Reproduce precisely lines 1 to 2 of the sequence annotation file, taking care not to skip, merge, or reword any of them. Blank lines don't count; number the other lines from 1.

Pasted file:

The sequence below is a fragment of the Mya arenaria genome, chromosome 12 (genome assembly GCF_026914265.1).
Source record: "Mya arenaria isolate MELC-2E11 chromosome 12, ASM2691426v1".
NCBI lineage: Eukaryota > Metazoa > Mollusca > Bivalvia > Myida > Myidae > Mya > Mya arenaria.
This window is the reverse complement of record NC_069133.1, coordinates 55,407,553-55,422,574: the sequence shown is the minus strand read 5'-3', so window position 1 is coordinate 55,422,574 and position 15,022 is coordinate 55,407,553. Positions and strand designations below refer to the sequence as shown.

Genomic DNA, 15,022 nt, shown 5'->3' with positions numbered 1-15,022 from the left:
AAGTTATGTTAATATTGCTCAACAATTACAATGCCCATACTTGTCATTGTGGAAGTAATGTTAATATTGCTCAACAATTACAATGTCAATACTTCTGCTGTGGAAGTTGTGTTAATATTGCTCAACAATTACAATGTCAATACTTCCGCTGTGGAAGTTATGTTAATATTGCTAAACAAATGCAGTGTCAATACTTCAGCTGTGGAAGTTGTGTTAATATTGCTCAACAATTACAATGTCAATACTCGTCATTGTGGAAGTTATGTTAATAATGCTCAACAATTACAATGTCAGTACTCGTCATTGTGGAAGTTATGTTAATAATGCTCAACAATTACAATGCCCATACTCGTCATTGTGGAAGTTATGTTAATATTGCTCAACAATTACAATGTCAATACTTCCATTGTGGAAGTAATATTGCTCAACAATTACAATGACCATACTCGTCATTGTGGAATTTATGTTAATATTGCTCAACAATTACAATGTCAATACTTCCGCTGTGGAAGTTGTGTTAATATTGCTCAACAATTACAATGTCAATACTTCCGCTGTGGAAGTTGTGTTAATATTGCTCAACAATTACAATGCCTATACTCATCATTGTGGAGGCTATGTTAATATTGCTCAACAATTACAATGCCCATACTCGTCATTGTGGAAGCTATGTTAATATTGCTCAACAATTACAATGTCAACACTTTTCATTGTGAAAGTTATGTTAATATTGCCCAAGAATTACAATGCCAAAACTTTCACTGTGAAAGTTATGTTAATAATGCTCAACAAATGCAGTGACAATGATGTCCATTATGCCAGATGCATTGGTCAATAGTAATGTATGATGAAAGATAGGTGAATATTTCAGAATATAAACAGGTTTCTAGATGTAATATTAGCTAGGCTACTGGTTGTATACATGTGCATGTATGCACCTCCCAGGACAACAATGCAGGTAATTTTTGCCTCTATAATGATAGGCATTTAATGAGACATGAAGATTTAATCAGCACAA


The sequence below is a fragment of the Mya arenaria genome, chromosome 12 (genome assembly GCF_026914265.1).
Source record: "Mya arenaria isolate MELC-2E11 chromosome 12, ASM2691426v1".